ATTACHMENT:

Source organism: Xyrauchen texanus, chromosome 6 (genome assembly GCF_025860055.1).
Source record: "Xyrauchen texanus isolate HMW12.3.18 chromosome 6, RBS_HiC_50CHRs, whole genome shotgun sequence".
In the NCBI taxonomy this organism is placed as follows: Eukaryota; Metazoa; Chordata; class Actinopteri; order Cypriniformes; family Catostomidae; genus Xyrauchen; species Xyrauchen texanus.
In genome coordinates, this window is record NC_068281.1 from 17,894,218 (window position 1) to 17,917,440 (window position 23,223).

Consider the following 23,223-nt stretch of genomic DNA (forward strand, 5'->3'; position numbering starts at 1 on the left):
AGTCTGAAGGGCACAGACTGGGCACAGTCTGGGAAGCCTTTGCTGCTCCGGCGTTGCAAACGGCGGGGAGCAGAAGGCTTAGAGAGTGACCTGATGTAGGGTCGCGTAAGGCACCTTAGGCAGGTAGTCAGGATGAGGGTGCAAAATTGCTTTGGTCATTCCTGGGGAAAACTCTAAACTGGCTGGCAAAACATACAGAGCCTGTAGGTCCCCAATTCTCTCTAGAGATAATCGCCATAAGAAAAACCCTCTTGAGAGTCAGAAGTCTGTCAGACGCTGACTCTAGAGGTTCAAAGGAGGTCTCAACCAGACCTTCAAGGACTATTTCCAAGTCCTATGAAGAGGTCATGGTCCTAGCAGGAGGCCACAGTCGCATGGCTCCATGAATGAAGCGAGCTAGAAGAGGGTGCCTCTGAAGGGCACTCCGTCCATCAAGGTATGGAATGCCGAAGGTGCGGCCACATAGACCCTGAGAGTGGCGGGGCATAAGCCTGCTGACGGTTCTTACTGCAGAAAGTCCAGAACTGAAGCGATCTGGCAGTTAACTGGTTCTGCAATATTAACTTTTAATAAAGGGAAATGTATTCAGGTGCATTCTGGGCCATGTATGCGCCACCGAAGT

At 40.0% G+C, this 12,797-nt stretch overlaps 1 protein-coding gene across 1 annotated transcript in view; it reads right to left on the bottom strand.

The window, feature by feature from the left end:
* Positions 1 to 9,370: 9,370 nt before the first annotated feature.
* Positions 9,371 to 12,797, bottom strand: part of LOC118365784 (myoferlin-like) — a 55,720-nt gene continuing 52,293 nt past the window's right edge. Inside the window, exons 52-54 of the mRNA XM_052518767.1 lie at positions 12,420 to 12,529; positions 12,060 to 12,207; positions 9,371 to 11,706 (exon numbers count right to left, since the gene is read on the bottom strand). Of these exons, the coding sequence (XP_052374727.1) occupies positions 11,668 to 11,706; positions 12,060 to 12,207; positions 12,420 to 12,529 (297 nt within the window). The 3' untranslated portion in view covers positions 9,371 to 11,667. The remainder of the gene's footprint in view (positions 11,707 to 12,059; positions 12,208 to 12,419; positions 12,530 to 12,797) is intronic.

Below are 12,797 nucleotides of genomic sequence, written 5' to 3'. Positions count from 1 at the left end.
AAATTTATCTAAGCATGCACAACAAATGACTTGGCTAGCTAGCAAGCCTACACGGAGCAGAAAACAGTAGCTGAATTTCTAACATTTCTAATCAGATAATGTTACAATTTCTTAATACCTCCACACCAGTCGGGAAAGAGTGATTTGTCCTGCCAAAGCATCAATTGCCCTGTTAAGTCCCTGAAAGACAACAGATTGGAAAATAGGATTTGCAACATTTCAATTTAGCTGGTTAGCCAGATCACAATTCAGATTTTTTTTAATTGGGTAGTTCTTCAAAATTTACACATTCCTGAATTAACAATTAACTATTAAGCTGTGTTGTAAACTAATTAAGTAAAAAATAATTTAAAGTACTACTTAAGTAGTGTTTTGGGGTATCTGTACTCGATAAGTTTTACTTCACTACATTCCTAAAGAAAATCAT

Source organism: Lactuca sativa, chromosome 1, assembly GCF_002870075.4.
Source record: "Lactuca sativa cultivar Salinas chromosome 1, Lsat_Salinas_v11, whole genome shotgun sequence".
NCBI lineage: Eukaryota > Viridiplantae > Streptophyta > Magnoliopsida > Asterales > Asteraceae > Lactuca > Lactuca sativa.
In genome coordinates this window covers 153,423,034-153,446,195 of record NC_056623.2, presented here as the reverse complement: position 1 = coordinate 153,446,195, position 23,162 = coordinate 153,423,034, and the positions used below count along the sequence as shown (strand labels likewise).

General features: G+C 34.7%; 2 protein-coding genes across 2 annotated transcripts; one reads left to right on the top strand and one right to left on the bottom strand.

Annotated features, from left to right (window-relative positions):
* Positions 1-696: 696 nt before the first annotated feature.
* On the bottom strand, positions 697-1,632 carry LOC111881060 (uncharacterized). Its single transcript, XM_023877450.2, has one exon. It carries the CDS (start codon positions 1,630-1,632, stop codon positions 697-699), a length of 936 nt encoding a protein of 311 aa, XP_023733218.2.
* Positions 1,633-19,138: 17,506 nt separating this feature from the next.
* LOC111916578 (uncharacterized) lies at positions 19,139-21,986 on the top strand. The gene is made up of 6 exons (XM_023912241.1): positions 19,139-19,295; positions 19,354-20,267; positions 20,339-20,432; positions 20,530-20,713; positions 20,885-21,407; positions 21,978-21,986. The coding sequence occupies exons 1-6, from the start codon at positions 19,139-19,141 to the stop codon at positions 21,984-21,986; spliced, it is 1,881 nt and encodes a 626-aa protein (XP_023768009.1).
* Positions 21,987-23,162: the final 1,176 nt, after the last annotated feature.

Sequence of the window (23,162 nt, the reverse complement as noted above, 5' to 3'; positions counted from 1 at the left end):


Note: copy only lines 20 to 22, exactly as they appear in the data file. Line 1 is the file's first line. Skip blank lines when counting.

* On the bottom strand, positions 697-1,632 carry LOC111881060 (uncharacterized). Its single transcript, XM_023877450.2, has one exon. It carries the CDS (start codon positions 1,630-1,632, stop codon positions 697-699), a length of 936 nt encoding a protein of 311 aa, XP_023733218.2.
* Positions 1,633-19,138: 17,506 nt separating this feature from the next.
* LOC111916578 (uncharacterized) lies at positions 19,139-21,986 on the top strand. The gene is made up of 6 exons (XM_023912241.1): positions 19,139-19,295; positions 19,354-20,267; positions 20,339-20,432; positions 20,530-20,713; positions 20,885-21,407; positions 21,978-21,986. The coding sequence occupies exons 1-6, from the start codon at positions 19,139-19,141 to the stop codon at positions 21,984-21,986; spliced, it is 1,881 nt and encodes a 626-aa protein (XP_023768009.1).